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The Japanese harp, or O-koto, is one of a series of Japanese classical instruments that, along with the appropriate musical scales, give Japanese music and culture its distinctive sound. The sound is produced by plucking the strings using artificial "nails" which are placed over two fingers and the thumb of the right hand.






The koto comes in several different varieties. The one featured here is the "13 string" version. Each of the 13 strings is tuned to a different note. The note produced by each string is defined by the position of the small "stands" placed under the strings. Different songs usually require different tunings, and it is not unusual for players to use several different kotos during a performance. Notes other than the 13 can be obtained by bending the strings.








The score of a koto is not usually the traditional Italian one. It is more usual to find the score written in kanji, or Japanese characters.

The characters used are the characters for the numbers 1 to 10, followed by the characters "toe" "ii" and "kin". The character for the number one corresponds to the thickest, lowest sounding string. The score is usually written vertically, from top to bottom and from right to left!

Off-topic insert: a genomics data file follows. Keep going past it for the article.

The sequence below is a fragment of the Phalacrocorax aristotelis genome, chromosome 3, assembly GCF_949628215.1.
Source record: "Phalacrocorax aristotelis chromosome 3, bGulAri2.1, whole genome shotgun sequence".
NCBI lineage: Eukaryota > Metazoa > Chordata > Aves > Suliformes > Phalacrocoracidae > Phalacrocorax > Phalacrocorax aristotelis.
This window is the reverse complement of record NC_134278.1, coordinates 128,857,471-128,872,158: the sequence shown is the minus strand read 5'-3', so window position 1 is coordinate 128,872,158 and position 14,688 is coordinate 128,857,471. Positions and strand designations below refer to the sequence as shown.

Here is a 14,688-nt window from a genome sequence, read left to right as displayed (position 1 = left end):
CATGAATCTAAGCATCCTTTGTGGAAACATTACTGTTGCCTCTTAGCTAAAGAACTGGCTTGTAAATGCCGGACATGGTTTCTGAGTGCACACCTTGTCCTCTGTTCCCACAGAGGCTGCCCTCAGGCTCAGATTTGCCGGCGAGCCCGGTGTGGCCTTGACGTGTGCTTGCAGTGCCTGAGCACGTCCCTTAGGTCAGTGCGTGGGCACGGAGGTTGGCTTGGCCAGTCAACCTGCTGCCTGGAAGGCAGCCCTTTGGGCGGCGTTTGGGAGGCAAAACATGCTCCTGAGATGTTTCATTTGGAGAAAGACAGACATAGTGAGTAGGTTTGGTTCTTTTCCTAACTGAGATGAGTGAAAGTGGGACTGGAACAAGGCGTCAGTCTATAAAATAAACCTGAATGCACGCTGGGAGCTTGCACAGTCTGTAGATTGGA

One of the most famous O-koto pieces of music is "Sakura Sakura". It's one of the keystones of Japanese culture. The main melody of this song will be familiar to nearly all Japanese people. "Sakura" means "Cherry Blossom" in Japanese. Try listening to it on the Virtual O-koto below!




Now have a try at playing it yourself! (hint: move the mouse below the strings so that you don't play them twice!)

Note that to see (and play!) the okoto above, you need to have the Shockwave player installed. If you don't have it, then click here to download it now!

I hope you enjoyed this introduction of the Japanese Culture and the O-Koto. Please mail me and tell me what you think! I've been playing it for the last 3 years and find it a really easy instrument to play. If you get the chance, have a go at playing "Sakura Sakura" on a real one - guaranteed to impress your friends!

Koto's don't just have to be for Japanese music though. Here's a solo I did for a dance track using an o-koto!




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